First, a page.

After the Alabama Supreme Court blocked access to IVF in February, some prominent Republicans across the country tried to distance themselves from the ruling. But the reasoning cited by the conservative Alabama judges—that life begins at conception—is a core belief of many far-right lawmakers, including Mark Robinson, the Republican nominee for governor. This ‘conception’ belief is the central justification for the abortion bans that Republican legislatures introduced in many states after Roe was overturned.

In April, Democrats in the US House introduced legislation that would protect access to IVF, but Republican leadership has not brought it to a vote. 

This month, Senate Republicans blocked separate bills protecting access to IVF and birth control.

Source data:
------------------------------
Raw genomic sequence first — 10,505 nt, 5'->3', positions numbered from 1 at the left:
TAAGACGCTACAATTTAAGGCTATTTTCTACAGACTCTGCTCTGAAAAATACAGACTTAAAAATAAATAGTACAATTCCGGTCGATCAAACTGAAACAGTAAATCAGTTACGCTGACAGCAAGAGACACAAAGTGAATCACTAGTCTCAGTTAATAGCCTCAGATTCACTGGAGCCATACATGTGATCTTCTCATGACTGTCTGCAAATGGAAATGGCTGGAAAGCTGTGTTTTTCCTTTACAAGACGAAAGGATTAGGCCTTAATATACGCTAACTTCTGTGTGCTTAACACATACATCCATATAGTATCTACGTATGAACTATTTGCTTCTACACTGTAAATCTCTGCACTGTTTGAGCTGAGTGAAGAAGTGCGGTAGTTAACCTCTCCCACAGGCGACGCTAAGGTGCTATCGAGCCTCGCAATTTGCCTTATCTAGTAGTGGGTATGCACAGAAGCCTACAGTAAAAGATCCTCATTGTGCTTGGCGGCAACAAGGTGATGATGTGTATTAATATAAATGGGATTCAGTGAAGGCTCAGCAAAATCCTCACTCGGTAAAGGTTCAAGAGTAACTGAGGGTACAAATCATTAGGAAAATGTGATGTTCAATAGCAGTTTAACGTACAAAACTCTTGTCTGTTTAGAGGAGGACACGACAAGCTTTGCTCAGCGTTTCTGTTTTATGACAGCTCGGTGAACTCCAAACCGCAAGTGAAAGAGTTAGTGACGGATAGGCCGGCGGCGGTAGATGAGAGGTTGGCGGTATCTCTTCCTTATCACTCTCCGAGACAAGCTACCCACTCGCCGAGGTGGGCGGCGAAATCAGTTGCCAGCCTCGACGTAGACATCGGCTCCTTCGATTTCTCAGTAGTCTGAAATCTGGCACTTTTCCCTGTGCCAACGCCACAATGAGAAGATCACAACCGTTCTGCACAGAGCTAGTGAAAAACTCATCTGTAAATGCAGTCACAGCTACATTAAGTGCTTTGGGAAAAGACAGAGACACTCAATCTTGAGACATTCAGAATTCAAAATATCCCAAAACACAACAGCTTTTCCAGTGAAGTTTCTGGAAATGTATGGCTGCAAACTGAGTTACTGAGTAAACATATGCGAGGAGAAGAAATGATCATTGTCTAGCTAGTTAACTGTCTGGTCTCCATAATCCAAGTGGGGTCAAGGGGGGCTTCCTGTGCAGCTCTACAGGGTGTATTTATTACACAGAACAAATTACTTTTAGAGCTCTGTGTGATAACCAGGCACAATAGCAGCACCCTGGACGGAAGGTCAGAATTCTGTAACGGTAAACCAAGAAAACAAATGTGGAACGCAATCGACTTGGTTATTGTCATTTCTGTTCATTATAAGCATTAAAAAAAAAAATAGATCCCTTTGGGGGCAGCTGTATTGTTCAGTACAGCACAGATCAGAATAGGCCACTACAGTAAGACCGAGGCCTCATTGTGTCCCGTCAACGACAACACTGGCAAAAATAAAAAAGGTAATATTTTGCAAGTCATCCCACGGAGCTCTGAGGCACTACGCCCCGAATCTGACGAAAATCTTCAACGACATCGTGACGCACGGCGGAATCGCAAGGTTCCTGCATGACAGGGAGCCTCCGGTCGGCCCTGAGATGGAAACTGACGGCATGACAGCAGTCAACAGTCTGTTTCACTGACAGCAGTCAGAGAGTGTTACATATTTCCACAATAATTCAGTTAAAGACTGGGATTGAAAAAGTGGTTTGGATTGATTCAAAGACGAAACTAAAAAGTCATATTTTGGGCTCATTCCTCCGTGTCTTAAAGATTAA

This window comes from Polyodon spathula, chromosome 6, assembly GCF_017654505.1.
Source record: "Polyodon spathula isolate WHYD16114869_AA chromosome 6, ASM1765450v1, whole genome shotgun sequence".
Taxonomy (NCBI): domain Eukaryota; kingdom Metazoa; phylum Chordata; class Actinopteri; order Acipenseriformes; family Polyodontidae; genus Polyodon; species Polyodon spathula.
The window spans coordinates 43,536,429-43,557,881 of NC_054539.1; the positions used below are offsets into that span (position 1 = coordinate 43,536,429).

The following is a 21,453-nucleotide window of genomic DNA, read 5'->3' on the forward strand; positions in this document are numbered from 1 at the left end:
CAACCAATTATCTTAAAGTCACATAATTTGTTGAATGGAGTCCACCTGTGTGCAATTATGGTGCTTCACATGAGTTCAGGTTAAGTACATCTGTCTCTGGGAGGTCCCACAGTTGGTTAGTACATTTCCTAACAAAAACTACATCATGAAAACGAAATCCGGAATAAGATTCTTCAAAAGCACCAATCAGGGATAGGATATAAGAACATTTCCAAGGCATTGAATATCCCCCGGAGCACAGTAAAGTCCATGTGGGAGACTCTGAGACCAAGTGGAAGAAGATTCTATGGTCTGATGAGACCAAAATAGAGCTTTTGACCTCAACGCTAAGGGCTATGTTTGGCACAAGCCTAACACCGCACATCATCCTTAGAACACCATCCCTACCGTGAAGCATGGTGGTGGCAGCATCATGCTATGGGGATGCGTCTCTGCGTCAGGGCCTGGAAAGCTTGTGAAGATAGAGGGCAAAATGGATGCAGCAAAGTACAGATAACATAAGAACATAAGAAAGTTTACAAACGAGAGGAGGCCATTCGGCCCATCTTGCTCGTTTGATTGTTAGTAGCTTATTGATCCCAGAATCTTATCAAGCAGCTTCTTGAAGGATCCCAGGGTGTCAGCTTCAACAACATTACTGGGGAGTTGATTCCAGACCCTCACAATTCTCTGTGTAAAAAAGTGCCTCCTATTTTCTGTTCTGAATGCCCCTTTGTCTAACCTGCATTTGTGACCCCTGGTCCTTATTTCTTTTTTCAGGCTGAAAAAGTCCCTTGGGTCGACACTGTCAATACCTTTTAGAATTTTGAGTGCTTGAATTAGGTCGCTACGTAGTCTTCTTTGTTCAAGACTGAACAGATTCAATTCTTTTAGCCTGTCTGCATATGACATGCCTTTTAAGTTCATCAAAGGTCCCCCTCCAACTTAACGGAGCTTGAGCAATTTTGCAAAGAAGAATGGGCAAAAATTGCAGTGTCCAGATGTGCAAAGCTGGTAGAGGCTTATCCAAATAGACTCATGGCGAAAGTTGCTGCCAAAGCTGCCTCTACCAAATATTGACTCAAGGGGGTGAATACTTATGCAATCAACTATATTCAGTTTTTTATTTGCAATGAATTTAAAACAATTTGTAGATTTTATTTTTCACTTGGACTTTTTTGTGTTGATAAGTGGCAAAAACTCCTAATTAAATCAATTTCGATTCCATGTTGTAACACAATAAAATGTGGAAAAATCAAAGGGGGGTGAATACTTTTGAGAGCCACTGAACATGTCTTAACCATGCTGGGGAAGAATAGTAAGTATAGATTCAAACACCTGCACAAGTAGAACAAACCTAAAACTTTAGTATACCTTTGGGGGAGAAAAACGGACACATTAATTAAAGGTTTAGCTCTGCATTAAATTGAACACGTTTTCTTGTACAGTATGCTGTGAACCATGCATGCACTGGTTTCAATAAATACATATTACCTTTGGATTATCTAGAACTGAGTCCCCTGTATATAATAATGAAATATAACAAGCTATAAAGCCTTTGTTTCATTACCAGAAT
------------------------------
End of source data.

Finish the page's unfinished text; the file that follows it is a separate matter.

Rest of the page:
“As scary as this is,” said Congresswoman Deborah Ross, who represents Wake County, “we know they’re just getting started and that’s what makes November so much more important.”

Congresswoman Valerie Foushee, who represents several counties, including Durham and Orange, also warned that both the existing barriers and any new restrictions would have an outsized effect on women of color.

“For Black women, Trump’s actions have made becoming a mother even more dangerous,” Foushee said. 

“We know that despite Black people making up only 22% of North Carolina’s population, Black women accounted for 43% of pregnancy-related deaths between 2020 and 2022.”

She added: “Two years into a post-Roe world, we are still reeling from the consequences.”

Widespread support for abortion protections

While there are several important issues at stake in the 2024 election, abortion may be near or at the top for many voters.

The majority of North Carolinians and Americans nationwide are against abortion bans, multiple polls show.

“I hear from people who are angry with Republican leaders from Trump to Republicans in the General Assembly who have stripped them of their freedoms and interfered with their most personal healthcare decisions,” Ross said. “I hear from younger women and their husbands who want to have the freedom to choose when and how they start their families.”